March 2, 2015 | David F. Coppedge

Triassic Trackways Are Unique

Secular geologists claim that unique conditions prevailed when trackways were made by tetrapods in Triassic strata. Is this special pleading?

A press release from UC Riverside starts with a question: “How Were Fossil Tracks Made by Early Triassic Swimming Reptiles So Well Preserved?” Their hypothesis was published in Geology: “Swimming reptiles make their mark in the Early Triassic: Delayed ecologic recovery increased the preservation potential of vertebrate swim tracks.” The hypothesis reverberated as delivered truth on Science Daily and Live Science.

The trackways are widely known in Moenkopi strata in Utah and in Coconino sandstone in the Grand Canyon. Many show preferential orientations, as if the animals were swimming against a current and touching bottom as they went. The problem is that such transitory features are easily washed away, and the ones that remain are usually subject to bioturbation (scrambling by worms and other underground creatures). Why are so many trackways preserved? The Geology paper by Tracy Thomson and Mary Droser offers this explanation:

We suggest that the depauperate infauna characteristic of such environments was repressed due to delayed biotic recovery following the end-Permian mass extinction, resulting in extremely low intensities of bioturbation. Lack of biogenic mixing promoted semiconsolidation of dewatered mud substrates and the widespread production and persistence of firmgrounds capable of recording and maintaining swim tracks. Thus a combination of factors, unique to the Early Triassic, increased the preservation potential of detailed swim tracks: (1) depositional environments that promoted the production of firmground substrates, (2) delayed ecologic recovery resulting in the lack of well-bioturbated sediment, and (3) the swimming behavior of various Early Triassic tetrapods.

This is akin to magic, Droser told Live Science:

The researchers captured a “Goldilocks” window when they could see this behavior simply because they had “this magical time after this mass extinction,” said study co-author Mary Droser, a professor of geology at the University of California, Riverside.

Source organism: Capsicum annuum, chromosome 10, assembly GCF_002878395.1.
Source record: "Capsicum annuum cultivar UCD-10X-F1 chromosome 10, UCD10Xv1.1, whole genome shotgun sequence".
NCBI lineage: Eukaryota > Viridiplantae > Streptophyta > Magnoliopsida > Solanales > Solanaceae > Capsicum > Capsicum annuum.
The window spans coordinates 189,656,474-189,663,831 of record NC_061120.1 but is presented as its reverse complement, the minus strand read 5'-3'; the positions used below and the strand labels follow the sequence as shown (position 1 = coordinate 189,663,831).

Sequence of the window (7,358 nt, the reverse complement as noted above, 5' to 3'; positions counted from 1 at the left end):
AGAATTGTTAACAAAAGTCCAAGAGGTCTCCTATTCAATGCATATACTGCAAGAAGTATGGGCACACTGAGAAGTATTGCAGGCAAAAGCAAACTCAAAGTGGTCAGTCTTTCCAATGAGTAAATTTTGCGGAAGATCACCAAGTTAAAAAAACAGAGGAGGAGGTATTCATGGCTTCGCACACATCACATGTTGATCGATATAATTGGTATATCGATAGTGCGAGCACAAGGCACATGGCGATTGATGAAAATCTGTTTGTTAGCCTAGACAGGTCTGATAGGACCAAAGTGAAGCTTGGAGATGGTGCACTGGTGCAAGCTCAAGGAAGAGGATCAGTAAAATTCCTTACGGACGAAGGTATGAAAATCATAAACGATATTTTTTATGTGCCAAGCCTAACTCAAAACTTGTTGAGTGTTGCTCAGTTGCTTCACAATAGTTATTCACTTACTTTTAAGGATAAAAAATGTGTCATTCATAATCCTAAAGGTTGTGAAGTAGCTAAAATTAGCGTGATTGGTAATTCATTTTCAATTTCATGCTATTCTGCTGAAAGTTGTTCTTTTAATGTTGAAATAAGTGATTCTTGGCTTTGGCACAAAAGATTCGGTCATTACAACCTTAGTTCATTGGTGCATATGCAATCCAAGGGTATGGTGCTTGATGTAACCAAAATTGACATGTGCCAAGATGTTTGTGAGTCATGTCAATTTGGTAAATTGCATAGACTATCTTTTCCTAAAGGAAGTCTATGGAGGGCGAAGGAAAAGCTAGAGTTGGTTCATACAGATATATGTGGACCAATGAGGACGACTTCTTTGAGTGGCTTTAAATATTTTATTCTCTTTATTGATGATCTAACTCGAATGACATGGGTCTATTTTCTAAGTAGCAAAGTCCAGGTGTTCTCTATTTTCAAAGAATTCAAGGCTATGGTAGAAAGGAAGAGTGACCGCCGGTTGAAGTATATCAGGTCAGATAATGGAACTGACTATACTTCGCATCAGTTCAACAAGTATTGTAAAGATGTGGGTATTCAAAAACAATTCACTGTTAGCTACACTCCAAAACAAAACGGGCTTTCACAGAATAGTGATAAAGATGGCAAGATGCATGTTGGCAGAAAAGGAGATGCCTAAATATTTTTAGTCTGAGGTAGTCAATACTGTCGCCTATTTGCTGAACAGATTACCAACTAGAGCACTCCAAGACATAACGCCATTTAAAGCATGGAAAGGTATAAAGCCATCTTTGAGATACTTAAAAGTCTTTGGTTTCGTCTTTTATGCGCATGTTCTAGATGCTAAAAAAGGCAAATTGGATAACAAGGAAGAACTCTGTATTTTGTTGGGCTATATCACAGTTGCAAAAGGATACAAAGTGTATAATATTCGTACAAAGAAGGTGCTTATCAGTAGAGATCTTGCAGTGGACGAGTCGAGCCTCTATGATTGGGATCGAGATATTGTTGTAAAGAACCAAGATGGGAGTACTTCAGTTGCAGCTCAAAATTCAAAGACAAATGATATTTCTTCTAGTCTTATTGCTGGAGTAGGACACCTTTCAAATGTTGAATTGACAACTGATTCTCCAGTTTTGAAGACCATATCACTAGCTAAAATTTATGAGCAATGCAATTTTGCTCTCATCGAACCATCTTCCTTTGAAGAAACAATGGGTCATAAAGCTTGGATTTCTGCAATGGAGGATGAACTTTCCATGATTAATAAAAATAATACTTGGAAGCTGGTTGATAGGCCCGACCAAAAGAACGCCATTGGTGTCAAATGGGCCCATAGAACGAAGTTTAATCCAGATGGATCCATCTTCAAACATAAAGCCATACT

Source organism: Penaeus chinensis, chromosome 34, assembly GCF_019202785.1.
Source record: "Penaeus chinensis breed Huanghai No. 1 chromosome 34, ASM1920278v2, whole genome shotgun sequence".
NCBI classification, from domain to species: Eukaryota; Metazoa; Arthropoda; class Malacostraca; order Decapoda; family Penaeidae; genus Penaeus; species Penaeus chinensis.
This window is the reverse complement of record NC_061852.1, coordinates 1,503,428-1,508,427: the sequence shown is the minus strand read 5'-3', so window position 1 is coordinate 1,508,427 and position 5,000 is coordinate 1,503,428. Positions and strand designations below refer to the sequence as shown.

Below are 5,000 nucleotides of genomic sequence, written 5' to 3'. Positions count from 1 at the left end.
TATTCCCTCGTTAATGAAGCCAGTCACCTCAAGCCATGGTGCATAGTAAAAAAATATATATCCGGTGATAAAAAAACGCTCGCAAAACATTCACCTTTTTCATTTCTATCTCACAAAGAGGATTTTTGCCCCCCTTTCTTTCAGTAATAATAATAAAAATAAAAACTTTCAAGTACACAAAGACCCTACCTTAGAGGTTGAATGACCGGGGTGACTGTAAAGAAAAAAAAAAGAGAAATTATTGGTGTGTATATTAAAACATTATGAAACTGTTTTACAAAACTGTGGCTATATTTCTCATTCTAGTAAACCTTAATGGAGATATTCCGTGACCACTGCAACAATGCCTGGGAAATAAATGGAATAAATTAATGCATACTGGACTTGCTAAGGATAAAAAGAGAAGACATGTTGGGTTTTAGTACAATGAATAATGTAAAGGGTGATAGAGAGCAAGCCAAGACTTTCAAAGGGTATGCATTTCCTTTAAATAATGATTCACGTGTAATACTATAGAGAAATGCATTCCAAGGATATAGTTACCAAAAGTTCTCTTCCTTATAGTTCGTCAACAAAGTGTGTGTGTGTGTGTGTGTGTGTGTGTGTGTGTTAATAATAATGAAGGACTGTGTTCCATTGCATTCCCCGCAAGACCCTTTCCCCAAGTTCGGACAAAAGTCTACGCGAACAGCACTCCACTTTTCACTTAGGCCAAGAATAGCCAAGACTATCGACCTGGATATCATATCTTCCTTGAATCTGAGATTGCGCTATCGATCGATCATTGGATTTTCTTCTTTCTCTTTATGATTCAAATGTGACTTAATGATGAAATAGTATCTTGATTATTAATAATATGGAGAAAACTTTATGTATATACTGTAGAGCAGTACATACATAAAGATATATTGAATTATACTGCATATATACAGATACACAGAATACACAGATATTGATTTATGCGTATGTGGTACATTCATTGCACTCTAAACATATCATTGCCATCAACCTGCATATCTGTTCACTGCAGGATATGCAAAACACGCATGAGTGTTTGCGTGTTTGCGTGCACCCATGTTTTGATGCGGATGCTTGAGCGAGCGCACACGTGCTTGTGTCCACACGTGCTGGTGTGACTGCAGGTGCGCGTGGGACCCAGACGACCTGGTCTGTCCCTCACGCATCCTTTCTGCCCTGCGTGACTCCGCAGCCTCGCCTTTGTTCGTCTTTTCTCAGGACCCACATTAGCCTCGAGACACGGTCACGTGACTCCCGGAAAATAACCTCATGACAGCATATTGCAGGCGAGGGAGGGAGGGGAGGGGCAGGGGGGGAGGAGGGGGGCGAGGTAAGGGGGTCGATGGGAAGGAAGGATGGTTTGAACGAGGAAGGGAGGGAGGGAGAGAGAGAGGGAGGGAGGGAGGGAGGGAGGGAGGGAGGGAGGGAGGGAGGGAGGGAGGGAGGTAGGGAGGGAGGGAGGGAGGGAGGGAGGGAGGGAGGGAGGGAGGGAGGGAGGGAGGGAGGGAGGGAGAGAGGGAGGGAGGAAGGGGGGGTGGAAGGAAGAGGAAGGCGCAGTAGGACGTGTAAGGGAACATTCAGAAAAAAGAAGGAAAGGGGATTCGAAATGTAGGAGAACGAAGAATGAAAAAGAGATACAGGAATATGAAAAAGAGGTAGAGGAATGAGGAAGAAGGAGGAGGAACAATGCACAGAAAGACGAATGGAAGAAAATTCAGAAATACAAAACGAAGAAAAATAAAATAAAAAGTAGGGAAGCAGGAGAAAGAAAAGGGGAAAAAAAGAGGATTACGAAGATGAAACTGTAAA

It’s also magical because “something” happened, a selective catastrophe, that scientists can’t explain:

The start of the Triassic period was a desolate time in Earth’s history. Something — a bout of volcanic eruptions, climate change or even an asteroid impact — triggered the extinction of more than 90 percent of Earth’s marine species. However, it allowed giant reptiles, such as the dolphin-shaped ichthyosaurs and the long-necked plesiosaurs, to flourish well before the evolution of dinosaurs.

So with reptiles swimming about but no animals to disturb the fast-drying mud, trackways were preserved. Trackways are rare above and below this layer, but spike in the early Triassic, the geologists say. Creationists claim that the animals were running away from rising flood waters that covered the tracks.  One thing both sides agree on: currents caused the animals to slip-slide to the side as they ran:

The reptiles “are meaning to stay on the substrate, to stay on the ground,” Droser said. But the water’s current lifts them up, and “they get carried a little bit until they find their footing again,” she said. As such, the tracks rarely move in a straight line, Droser added.

Live Science posted a gallery of trackways studied by Droser and Thomson.

So both creationists and secular geologists invoke unique conditions in a special time, and both tell a story how it happened. Which one is scientific? Why are both sides not allowed to give their stories in the mainstream science sites? After all, nobody was in Utah with a video camera at the time.

Steven Austin discusses trackways in Grand Canyon: Monument to Catastrophe. The Coconino, classed as Permian, was long believed to be petrified sand dunes, but he shows how the trackways resemble those described by Droser for the Triassic Moenkopi trackways.  Worms were long present, even in the evolutionary scheme, because their burrows are found as low as the Bright Angel Shale (Cambrian). So Droser and Thomson are wrong to think that tetrapod trackways are unique, or that they were protected from bioturbation somehow. Austin says, “Vertebrate trackways have been studied for many years from the Supai, Hermit, and Coconino sandstones. Footprints were left as very distinct impressions in the mud or sand by clawed feet of wide-bodied, quadrupedal vertebrates,” most likely amphibians due to the presence of tail-drag impressions (p. 146). They show a strong trend of travel upslope, as if running up from rising waters. Austin also provides second-hand evidence of prints that contradict the evolutionary sequence.

When making inferences about the unobservable past from observable effects, one needs counter-arguments. Austin’s book examines the claims of the evolutionists, but the Geology paper completely ignores solid research by creation geologists. This creates a situation where the secularists are free to speculate unchallenged, even committing “special pleading” (introducing unique circumstances ad hoc) to support their story. The lapdog media doesn’t challenge their stories, either. So readers in the public never get to hear both sides unless they find creation literature independently. This is unhealthy for science. Science needs debate and criticism, especially from reputable scientists outside the consensus. That’s why we bring it to you here, so that you learn to think critically and evaluate all the evidence.

 

 

 

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